In her recent book, ‘The Whole Woman,’ Ms Greer argued that attempts to outlaw the practice amounted to “an attack on cultural identity,” adding: “One man’s beautification is another man’s mutilation.”
BBC MPs have launched an attack on the feminist writer Germaine Greer for what they say is her defense of female circumcision aka female genital mutilation.
The Commons International Development Select Committee said her comments on female genital mutilation – a practice which occurs in parts of Africa, Asia and the Middle East, (as well as among Muslims in the West) – were both “simplistic and offensive”.
A resolution against female genital mutilation was passed by the World Health Organisation in 1994, and charities including Womankind Worldwide say that the practice contravenes UNICEF’s convention on the rights of the child.
She said that women should have the right to undergo genital mutilation as a form of “self-decoration” and posed the question: “If an Ohio punk has the right to have her genitalia operated on, why has not the Somali woman the same right?”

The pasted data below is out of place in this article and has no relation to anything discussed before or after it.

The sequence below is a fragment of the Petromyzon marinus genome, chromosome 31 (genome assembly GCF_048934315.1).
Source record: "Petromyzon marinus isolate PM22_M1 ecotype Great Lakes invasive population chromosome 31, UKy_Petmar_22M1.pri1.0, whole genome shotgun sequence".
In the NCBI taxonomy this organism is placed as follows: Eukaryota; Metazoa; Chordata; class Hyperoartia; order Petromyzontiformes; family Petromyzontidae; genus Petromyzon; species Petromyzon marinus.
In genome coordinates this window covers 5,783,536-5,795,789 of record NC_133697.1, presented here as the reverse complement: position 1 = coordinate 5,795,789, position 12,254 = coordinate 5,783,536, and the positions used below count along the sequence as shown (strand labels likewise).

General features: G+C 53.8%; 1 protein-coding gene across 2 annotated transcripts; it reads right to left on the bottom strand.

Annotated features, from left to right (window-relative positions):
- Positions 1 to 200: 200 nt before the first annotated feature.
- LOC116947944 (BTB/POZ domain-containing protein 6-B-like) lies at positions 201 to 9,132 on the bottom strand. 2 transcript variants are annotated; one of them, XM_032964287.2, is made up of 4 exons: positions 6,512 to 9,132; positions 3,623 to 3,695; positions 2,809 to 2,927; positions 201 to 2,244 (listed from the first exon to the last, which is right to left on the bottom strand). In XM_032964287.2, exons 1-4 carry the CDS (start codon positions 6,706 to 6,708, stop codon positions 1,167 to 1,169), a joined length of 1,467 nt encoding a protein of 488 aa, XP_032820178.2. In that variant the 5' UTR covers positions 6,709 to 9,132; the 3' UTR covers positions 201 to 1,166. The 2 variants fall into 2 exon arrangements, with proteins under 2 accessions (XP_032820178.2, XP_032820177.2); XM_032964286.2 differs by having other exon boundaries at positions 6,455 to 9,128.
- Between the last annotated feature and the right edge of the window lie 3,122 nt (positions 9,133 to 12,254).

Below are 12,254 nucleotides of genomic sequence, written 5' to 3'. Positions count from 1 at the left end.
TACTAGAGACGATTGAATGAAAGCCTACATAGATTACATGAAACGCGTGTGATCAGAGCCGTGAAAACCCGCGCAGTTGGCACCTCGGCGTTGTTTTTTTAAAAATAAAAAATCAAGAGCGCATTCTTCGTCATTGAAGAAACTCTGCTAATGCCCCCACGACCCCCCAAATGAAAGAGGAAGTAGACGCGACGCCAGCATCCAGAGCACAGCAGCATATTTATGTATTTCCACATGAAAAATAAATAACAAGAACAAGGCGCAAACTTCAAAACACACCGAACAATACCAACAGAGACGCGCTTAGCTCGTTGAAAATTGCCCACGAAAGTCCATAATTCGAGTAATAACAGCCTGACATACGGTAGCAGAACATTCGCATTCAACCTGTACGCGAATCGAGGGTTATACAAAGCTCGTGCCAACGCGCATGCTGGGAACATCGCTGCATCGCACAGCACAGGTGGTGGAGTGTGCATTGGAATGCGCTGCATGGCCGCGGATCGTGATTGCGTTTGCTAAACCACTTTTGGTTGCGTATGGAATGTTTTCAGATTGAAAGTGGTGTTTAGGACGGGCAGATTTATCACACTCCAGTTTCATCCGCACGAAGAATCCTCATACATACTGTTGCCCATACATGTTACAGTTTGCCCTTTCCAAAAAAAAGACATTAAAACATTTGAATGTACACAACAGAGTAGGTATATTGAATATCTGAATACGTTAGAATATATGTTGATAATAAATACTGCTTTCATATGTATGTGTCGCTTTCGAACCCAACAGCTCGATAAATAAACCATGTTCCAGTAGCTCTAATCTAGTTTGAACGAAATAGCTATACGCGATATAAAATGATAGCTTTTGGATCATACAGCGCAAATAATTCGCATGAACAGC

However, in a report published on Thursday – coincidentally the International Day Against Violence Towards Women – the select committee accused Ms Greer of a “misplaced sense of the sanctity of culture”.
The MPs cited figures from the World Health Organisation which estimated that between 85 and 115 million women worldwide had undergone some form of genital mutilation which doubles their risk of dying in childbirth and can increase by three to four times the chances their children will be stillborn.
The MPs’ report also says that Ms Greer takes “no account of the purposes of female genital mutilation, nor the lack of choice for those young girls on whom it is inflicted.
“Equating the forcible clitoridectomy of an eight-year-old girl with the voluntary body-piercing of an American teenager is absurd. “Culture can no longer be used as an excuse for inaction on securing women’s rights,” the MPs concluded.
Because the operation is often carried out in non-sterile conditions, sometimes using kitchen knives or pieces of glass, there is a risk that the child or woman could die of infections such a septicaemia.
Organizations like Womankind Worldwide works towards abolishing the practice with measures such as providing grants for traditional circumcisors – who make their living from performing the operations – to set up other businesses.